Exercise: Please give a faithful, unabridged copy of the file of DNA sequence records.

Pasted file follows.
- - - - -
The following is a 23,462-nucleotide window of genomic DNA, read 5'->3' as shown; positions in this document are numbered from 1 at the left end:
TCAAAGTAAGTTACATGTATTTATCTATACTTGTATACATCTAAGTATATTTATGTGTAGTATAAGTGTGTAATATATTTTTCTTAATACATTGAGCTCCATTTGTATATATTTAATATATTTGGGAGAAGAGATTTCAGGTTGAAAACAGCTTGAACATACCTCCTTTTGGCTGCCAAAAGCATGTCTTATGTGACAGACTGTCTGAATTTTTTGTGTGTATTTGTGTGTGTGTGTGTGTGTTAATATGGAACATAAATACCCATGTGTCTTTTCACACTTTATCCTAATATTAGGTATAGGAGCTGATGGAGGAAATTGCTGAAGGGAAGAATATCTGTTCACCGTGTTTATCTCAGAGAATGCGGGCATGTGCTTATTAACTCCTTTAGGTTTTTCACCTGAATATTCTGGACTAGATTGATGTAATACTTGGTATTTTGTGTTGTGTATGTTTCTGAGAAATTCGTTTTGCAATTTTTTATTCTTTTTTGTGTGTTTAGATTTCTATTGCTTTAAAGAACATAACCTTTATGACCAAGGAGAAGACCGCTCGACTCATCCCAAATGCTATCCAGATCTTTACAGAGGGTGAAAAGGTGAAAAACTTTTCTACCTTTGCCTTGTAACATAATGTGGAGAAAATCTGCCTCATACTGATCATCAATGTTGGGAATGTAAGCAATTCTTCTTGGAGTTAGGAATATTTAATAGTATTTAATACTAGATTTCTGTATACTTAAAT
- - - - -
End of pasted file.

The following is a 23,462-nucleotide window of genomic DNA, read 5'->3' as shown; positions in this document are numbered from 1 at the left end:
TCAAAGTAAGTTACATGTATTTATCTATACTTGTATACATCTAAGTATATTTATGTGTAGTATAAGTGTGTAATATATTTTTCTTAATACATTGAGCTCCATTTGTATATATTTAATATATTTGGGAGAAGAGATTTCAGGTTGAAAACAGCTTGAACATACCTCCTTTTGGCTGCCAAAAGCATGTCTTATGTGACAGACTGTCTGAATTTTTTGTGTGTATTTGTGTGTGTGTGTGTGTGTTAATATGGAACATAAATACCCATGTGTCTTTTCACACTTTATCCTAATATTAGGTATAGGAGCTGATGGAGGAAATTGCTGAAGGGAAGAATATCTGTTCACCGTGTTTATCTCAGAGAATGCGGGCATGTGCTTATTAACTCCTTTAGGTTTTTCACCTGAATATTCTGGACTAGATTGATGTAATACTTGGTATTTTGTGTTGTGTATGTTTCTGAGAAATTCGTTTTGCAATTTTTTATTCTTTTTTGTGTGTTTAGATTTCTATTGCTTTAAAGAACATAACCTTTATGACCAAGGAGAAGACCGCTCGACTCATCCCAAATGCTATCCAGATCTTTACAGAGGGTGAAAAGGTGAAAAACTTTTCTACCTTTGCCTTGTAACATAATGTGGAGAAAATCTGCCTCATACTGATCATCAATGTTGGGAATGTAAGCAATTCTTCTTGGAGTTAGGAATATTTAATAGTATTTAATACTAGATTTCTGTATACTTAAAT